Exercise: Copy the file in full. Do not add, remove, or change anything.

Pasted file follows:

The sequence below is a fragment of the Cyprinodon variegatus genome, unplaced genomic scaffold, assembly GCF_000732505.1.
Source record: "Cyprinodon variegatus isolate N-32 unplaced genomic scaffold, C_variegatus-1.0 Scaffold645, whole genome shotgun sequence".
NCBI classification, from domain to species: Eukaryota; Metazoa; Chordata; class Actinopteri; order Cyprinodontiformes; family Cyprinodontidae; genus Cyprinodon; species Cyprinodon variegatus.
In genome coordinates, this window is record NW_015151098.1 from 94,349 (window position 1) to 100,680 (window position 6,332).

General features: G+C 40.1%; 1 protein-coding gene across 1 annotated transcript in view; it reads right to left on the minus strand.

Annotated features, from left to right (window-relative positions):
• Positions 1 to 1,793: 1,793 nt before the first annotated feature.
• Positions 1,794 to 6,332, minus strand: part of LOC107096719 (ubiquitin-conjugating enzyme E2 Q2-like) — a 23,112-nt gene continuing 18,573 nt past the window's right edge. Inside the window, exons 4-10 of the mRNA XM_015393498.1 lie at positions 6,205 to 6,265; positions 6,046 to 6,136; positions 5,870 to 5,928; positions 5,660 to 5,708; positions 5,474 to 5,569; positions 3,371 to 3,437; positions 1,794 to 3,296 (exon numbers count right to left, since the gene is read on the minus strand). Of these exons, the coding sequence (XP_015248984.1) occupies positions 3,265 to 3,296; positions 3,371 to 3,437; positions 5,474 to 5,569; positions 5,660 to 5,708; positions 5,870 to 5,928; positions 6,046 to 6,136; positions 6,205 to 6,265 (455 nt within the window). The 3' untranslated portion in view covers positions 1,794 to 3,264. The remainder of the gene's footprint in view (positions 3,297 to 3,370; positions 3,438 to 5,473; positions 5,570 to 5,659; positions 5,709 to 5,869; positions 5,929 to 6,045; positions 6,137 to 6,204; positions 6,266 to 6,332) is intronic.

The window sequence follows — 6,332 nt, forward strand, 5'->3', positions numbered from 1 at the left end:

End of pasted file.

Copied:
The sequence below is a fragment of the Cyprinodon variegatus genome, unplaced genomic scaffold, assembly GCF_000732505.1.
Source record: "Cyprinodon variegatus isolate N-32 unplaced genomic scaffold, C_variegatus-1.0 Scaffold645, whole genome shotgun sequence".
NCBI classification, from domain to species: Eukaryota; Metazoa; Chordata; class Actinopteri; order Cyprinodontiformes; family Cyprinodontidae; genus Cyprinodon; species Cyprinodon variegatus.
In genome coordinates, this window is record NW_015151098.1 from 94,349 (window position 1) to 100,680 (window position 6,332).

General features: G+C 40.1%; 1 protein-coding gene across 1 annotated transcript in view; it reads right to left on the minus strand.

Annotated features, from left to right (window-relative positions):
• Positions 1 to 1,793: 1,793 nt before the first annotated feature.
• Positions 1,794 to 6,332, minus strand: part of LOC107096719 (ubiquitin-conjugating enzyme E2 Q2-like) — a 23,112-nt gene continuing 18,573 nt past the window's right edge. Inside the window, exons 4-10 of the mRNA XM_015393498.1 lie at positions 6,205 to 6,265; positions 6,046 to 6,136; positions 5,870 to 5,928; positions 5,660 to 5,708; positions 5,474 to 5,569; positions 3,371 to 3,437; positions 1,794 to 3,296 (exon numbers count right to left, since the gene is read on the minus strand). Of these exons, the coding sequence (XP_015248984.1) occupies positions 3,265 to 3,296; positions 3,371 to 3,437; positions 5,474 to 5,569; positions 5,660 to 5,708; positions 5,870 to 5,928; positions 6,046 to 6,136; positions 6,205 to 6,265 (455 nt within the window). The 3' untranslated portion in view covers positions 1,794 to 3,264. The remainder of the gene's footprint in view (positions 3,297 to 3,370; positions 3,438 to 5,473; positions 5,570 to 5,659; positions 5,709 to 5,869; positions 5,929 to 6,045; positions 6,137 to 6,204; positions 6,266 to 6,332) is intronic.

The window sequence follows — 6,332 nt, forward strand, 5'->3', positions numbered from 1 at the left end: